Sticks and Stones may break my Bones, But Handcuffs Excite Me!?
No boys and girls this is not a hanky panky article discussing S&M, or is it a paper outlining what a huge Rihanna fan I am, but rather an article designed to help fantasy GMs employ an old fantasy football strategy called Handcuffing. Ironically enough, handcuffing isn’t a very “sexy” strategy - It’s a strategy based on hedging your bets and playing it safe.
Don’t know what handcuffing is? Well, allow me to explain: After you’ve drafted a tier 1 or tier 2 running back in the early parts of the draft, you select his backup in the latter rounds. A form of insurance if your star back were to fall due to an injury (or become suspended due to cocaine trafficking, I’m looking at you Travis Henry). This does not mean you select two RBs that are part of a committee, or RBs that split carries evenly. In order for a back up to qualify as a handcuff they must receive less than 25% of the workload.
Unfortunately handcuffing isn’t that simple. There are pros and cons to any strategy and this one is no different. First and foremost, securing a backup running back doesn’t necessarily insure that he will receive the same amount of carries as the starter did – There is a reason why the backup back plays 2nd fiddle. Take Ryan Grant from last season for example. Grant went down half way through the first game of the season - Come Monday, Brandon Jackson was the most sought after free agent (Grant’s backup). However, Jackson was rendered useless and eventually lost his starting job to James Starks - Now you’re the D-Bag who picked up two Green Bay running backs and neither of them is producing. Drafting the backup and or handcuff limits you in selecting other potential running backs in the latter parts of your draft.
However, if you’re starting back were to go down, and the back-up steps in, as did Jason Snelling did for Turner in 2009 – You look like a genius. Snelling stepped in for Turner during the last 8 games and averaged 81 yards per contest and scored 5 TDs during that span. Snelling absolutely was a high priority add for every fantasy GM, but a Turner owner may have missed out on such production if he did not secure his handcuff during the draft. You invest so much value into a top tier running back – It only makes sense to take out a little insurance for him, doesn’t it?
Now I’m not suggesting you draft handcuffs for every starting running back this season – It’s not good practice to draft two running backs for the same starting position. However, being a smart fantasy GM is about protecting your investment while selecting high upside talent later in the draft as well. Solid fantasy drafting is about creating a team with balance and protecting yourself from the unpredictable.
I’ve taken the liberty in highlighting a few back up backs that I feel are a must handcuff. I guarantee you that if you don’t draft them as your handcuff, someone else will in hopes the injury bug falls on your squad.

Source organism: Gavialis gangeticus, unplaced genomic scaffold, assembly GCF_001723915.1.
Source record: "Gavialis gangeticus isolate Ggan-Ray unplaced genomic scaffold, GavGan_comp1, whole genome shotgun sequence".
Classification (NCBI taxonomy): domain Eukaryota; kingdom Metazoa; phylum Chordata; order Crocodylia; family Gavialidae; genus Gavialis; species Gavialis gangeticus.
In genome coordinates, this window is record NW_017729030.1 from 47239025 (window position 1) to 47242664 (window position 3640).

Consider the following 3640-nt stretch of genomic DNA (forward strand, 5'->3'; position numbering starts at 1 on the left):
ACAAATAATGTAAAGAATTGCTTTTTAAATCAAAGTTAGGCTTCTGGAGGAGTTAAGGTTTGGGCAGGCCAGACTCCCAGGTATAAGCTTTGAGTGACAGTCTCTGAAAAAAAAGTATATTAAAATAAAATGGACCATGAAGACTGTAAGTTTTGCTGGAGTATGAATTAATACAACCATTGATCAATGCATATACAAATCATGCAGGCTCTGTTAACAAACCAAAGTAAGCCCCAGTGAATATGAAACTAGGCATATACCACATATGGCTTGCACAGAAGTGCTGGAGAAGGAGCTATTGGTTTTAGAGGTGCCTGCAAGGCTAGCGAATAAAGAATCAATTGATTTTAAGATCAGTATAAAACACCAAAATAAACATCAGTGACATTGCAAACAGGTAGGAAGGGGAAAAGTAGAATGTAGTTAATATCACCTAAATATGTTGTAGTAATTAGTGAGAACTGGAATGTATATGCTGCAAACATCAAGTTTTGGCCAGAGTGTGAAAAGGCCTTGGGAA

Adrian Peterson / Toby Gerhart - Gerhart started out the gate slowly, but appeared to get into a rhythm toward the end of last season. Gerhart averaged 4 yards per carry, and showed a solid ability to catch the football out of the backfield (21 receptions for 167 yards). While Peterson has been very durable so far in his NFL career, he’s still averaged 300 carries over the last 4 seasons and has had some shoulder and knee issues in the past – NOT good for an NFL running back. Why wouldn’t you nab his productive, proven backup late in the draft? Michael Turner / Jason Snelling – If you’re drafting Michael Turner, I think Jason Snelling is a MUST draft selection. In week 2, when Turner left early with a groin injury, Snelling posted 186 total yards and 3 scores. Plain and simple, if Tuner wasn’t in Atlanta this season we’d be talking about Snelling being a top 20 pick. Don’t make the mistake by not selecting Turner’s handcuff – Especially when you consider his injuries over the last two seasons.
Maurice Jones-Drew / Rashad Jennings – Plain and simple, Jones –Drew is a smallish RB that is coming off major knee surgery that he’s “slowly” recovering from. Jennings is a must handcuff for any Jones-Drew owner this upcoming season. Jennings rushed for 5.5 yards per carry last season, and posted a 22 carry, 108 yard, 1 TD game in the finale without Jones-Drew. Jennings was more than productive last year and will be a top fantasy producer if Jones-Drew knee becomes an issue.
Frank Gore / Anthony Dixon / Kendall Hunter – Ok, so Dixon did not show a whole lot of anything last season. However, the 49ers offense was a complete disaster under Mike Singletary. I’m not really sure what to expect from Dixon this season, but Gore has missed at least two games a season 5 of the last 6 years. That stat alone I think makes Dixon worth a speculative add late in drafts just in case he can turn into a Brandon Jacobs type runner. However, keep an eye on the Niner’s backfield situation as the preseason unfolds and see how Kendall Hunter performs. This exciting young rookie from Oklahoma State is on the small side (5’7’ 199) but he could be more of a prototypical back compared to the much larger Dixon who could assume a role as full back.
Late addition adds: Ronnie Brown (PHI) / Ricky Williams (BAL) - These former teammates find themselves playing second fiddle to first round fantasy draft picks this upcoming season (McCoy/Rice). Brown and Williams are both very versatile pass, hard running backs that could make a huge impact on a fantasy season if given the opportunity.
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